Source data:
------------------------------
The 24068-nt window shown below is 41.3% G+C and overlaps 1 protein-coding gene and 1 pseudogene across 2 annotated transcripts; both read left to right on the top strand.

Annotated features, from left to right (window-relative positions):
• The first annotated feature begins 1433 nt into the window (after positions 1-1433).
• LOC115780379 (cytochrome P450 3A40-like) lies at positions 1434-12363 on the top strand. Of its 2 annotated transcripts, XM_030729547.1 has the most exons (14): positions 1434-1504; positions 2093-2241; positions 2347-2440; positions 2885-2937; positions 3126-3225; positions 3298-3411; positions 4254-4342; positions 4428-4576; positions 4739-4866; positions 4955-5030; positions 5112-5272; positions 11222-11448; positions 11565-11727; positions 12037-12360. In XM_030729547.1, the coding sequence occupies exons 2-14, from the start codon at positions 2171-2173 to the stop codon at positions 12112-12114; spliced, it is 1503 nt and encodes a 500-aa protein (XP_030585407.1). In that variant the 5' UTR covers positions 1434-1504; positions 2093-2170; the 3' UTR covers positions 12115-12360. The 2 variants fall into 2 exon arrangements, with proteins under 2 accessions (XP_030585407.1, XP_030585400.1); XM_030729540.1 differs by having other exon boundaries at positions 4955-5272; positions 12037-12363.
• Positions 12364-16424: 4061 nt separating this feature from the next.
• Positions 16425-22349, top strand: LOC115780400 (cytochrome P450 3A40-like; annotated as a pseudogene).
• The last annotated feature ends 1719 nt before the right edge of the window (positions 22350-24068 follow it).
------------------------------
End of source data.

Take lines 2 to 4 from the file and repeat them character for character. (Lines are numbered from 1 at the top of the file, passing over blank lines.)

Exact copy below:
Annotated features, from left to right (window-relative positions):
• The first annotated feature begins 1433 nt into the window (after positions 1-1433).
• LOC115780379 (cytochrome P450 3A40-like) lies at positions 1434-12363 on the top strand. Of its 2 annotated transcripts, XM_030729547.1 has the most exons (14): positions 1434-1504; positions 2093-2241; positions 2347-2440; positions 2885-2937; positions 3126-3225; positions 3298-3411; positions 4254-4342; positions 4428-4576; positions 4739-4866; positions 4955-5030; positions 5112-5272; positions 11222-11448; positions 11565-11727; positions 12037-12360. In XM_030729547.1, the coding sequence occupies exons 2-14, from the start codon at positions 2171-2173 to the stop codon at positions 12112-12114; spliced, it is 1503 nt and encodes a 500-aa protein (XP_030585407.1). In that variant the 5' UTR covers positions 1434-1504; positions 2093-2170; the 3' UTR covers positions 12115-12360. The 2 variants fall into 2 exon arrangements, with proteins under 2 accessions (XP_030585407.1, XP_030585400.1); XM_030729540.1 differs by having other exon boundaries at positions 4955-5272; positions 12037-12363.